It’s a fine fall day. The sun, although low in the sky, is warm enough to be felt through my down jacket as I scuff through the damp leaves, my old dog pulling back to sniff at the detritus. I look back at her and see her brown eyes meeting mine, her lovely face grizzled and loved, so deeply loved, so deeply embedded in so many moments of my family’s life, bridging back to my daughters’ childhoods.

They were twelve and ten when we got her as a puppy, twelve and ten and skinny as rails as we made the trip to and from Oregon to get this border collie puppy of my older daughter’s dreams. She stretched out between the girls on the ride home, barely reaching them tail to nose, and the puppy gradually matured as my daughters moved through their teen years. My daughters moved through their teen years and the dog got older and our family went through some huge stresses, heartache and stresses the like of which I hope never to see again. But throughout these stresses we kept feeding the dog and filling her water bowl and taking her on walks and she would sniff the leaf detritus every fall and we would take her to the vet and once she had to get a tooth extracted and another time she ate my dark chocolate and had to have her stomach pumped and I would drive her and my daughter to dog 4H and we would complain about how vocal she was, baying in our ears, and laugh to see her and the cats interact. She was a pain and she was a love and she was my daughter’s heart and she bridges the present moment back to my daughters’ childhoods and she was and is deeply embedded in the fabric of my family’s life.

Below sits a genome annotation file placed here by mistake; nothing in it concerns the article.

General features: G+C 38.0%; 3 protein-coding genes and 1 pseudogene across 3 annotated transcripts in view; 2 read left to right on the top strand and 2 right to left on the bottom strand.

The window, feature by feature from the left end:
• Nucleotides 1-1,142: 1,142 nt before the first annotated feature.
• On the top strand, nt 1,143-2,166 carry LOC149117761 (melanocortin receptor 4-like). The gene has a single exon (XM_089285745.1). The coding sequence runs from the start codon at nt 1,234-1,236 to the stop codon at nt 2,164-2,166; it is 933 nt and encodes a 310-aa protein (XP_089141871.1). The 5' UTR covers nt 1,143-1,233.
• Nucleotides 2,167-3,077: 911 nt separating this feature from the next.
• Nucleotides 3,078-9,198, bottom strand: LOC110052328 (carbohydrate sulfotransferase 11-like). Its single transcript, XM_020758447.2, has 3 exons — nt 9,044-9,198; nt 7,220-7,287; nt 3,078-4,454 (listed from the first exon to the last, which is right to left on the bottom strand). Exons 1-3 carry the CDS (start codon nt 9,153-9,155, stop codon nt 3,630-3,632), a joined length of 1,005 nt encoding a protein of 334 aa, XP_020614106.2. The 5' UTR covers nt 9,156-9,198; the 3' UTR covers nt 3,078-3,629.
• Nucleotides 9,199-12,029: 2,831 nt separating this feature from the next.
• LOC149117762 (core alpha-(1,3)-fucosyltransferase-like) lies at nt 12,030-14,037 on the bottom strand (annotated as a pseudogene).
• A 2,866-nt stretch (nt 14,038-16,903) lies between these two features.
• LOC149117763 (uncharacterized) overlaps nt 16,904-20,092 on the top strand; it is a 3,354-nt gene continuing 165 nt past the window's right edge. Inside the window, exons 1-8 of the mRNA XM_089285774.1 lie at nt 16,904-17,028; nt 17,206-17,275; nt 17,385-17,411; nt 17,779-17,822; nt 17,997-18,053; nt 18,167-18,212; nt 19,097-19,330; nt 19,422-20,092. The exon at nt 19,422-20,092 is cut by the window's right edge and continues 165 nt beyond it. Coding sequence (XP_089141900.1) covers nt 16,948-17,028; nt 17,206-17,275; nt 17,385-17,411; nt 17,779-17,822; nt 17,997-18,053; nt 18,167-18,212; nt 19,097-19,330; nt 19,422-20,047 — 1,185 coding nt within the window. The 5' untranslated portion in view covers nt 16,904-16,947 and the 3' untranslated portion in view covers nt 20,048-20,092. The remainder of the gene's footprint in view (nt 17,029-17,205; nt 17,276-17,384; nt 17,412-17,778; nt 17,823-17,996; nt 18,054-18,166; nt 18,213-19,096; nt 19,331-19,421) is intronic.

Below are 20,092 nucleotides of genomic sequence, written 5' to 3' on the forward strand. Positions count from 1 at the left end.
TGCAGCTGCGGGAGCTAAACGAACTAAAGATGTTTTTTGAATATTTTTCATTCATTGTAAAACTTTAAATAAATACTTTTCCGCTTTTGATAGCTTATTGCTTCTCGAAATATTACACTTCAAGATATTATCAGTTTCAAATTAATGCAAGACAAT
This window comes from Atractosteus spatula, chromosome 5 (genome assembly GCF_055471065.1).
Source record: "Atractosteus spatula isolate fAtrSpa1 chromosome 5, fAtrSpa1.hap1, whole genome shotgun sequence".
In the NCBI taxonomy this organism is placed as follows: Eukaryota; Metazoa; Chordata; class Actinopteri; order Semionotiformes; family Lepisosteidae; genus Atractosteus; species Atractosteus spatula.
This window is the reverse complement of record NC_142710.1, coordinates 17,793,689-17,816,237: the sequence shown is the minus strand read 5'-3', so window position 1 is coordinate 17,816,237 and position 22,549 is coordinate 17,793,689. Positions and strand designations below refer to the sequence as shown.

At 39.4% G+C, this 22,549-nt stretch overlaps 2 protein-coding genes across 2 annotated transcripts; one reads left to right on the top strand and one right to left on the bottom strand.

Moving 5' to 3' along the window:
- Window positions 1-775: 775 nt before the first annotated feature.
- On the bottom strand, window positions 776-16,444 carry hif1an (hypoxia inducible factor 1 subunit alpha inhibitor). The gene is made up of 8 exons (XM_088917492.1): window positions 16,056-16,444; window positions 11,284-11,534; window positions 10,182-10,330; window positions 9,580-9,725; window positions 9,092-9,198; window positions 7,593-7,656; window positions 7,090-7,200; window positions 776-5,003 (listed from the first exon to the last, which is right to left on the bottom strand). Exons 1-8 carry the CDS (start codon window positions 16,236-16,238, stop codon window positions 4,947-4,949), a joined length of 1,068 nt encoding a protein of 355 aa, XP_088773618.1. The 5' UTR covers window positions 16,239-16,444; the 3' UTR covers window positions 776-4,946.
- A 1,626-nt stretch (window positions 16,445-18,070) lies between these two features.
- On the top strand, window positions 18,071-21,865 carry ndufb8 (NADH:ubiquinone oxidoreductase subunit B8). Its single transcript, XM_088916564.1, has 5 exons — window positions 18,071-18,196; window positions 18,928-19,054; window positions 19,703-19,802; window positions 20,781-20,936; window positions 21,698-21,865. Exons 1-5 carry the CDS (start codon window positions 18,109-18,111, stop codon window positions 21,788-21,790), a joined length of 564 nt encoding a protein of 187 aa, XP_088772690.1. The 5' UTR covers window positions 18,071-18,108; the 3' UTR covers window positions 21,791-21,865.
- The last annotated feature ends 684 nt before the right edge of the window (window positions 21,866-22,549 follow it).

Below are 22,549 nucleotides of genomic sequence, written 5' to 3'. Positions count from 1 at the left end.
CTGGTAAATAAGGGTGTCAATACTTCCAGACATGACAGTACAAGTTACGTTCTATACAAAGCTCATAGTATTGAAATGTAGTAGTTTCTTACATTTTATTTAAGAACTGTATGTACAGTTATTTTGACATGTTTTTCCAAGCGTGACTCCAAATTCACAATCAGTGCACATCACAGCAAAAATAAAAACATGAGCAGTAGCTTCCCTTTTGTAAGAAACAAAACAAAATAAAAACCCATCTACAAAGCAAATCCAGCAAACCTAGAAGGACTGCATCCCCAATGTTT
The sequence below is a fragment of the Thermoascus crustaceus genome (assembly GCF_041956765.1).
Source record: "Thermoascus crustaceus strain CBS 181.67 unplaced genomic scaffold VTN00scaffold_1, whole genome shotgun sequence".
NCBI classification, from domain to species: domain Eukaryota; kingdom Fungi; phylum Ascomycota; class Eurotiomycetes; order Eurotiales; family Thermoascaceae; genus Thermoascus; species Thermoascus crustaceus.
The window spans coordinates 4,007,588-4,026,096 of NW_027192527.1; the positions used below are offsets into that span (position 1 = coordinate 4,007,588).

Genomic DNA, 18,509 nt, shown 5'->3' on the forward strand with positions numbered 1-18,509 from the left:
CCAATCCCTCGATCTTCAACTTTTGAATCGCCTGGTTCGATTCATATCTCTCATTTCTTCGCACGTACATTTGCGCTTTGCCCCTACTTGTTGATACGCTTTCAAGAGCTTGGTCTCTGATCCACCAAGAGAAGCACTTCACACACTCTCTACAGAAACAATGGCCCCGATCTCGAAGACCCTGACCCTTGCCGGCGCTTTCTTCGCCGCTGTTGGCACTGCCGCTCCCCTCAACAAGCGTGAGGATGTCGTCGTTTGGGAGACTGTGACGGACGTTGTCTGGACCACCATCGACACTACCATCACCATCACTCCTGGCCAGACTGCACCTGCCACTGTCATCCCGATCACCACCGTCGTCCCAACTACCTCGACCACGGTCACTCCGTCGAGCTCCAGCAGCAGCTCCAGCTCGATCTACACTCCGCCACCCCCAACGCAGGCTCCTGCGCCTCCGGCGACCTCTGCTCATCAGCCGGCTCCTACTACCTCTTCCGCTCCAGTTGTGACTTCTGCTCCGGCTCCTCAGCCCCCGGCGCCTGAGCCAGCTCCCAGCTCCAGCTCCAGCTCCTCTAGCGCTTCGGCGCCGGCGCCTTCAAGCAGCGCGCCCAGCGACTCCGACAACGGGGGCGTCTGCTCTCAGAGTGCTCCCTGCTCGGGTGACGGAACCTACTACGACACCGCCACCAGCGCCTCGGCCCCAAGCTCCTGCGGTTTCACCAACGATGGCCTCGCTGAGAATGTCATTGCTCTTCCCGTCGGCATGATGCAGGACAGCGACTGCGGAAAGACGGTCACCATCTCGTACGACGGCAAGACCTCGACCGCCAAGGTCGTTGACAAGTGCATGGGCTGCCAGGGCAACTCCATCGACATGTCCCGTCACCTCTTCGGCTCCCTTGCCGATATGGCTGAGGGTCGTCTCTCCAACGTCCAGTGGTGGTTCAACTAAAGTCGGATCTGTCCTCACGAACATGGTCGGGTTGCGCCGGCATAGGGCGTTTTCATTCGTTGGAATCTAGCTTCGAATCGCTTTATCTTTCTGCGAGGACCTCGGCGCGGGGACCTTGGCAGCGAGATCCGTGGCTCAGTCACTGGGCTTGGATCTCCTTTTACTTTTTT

My daughters have left the house now. They are in their mid-twenties now and my dog is over 100 in dog years and we still go on walks, slow walks but walks nonetheless. We still go on walks, the two of us, and I remember other walks with my daughters’ hands in mine and the dog going crazy swimming in the river. I remember those other walks and nostalgia jolts my heart with such longing and love and with the painful sweet passage of time where things change, they change, but for now, my daughter’s dog’s eyes are the same as they’ve always been, her brown eyes meeting mine as they always have.

I turn and move on – I want to finish my route before dusk. The dog breaks into a geriatric trot behind me. The smell of moldering leaves and smoke from wood burning stoves is in the air as we approach the old barn and fields up behind my house. A horse looks over at us, and the dog raises her head and stands still for a moment before sniffing the leaves again. My gaze takes in the horse, the field, the dog, the sky, the heavens, the world, my life. “This,” I think to myself, suddenly exultant. “This.”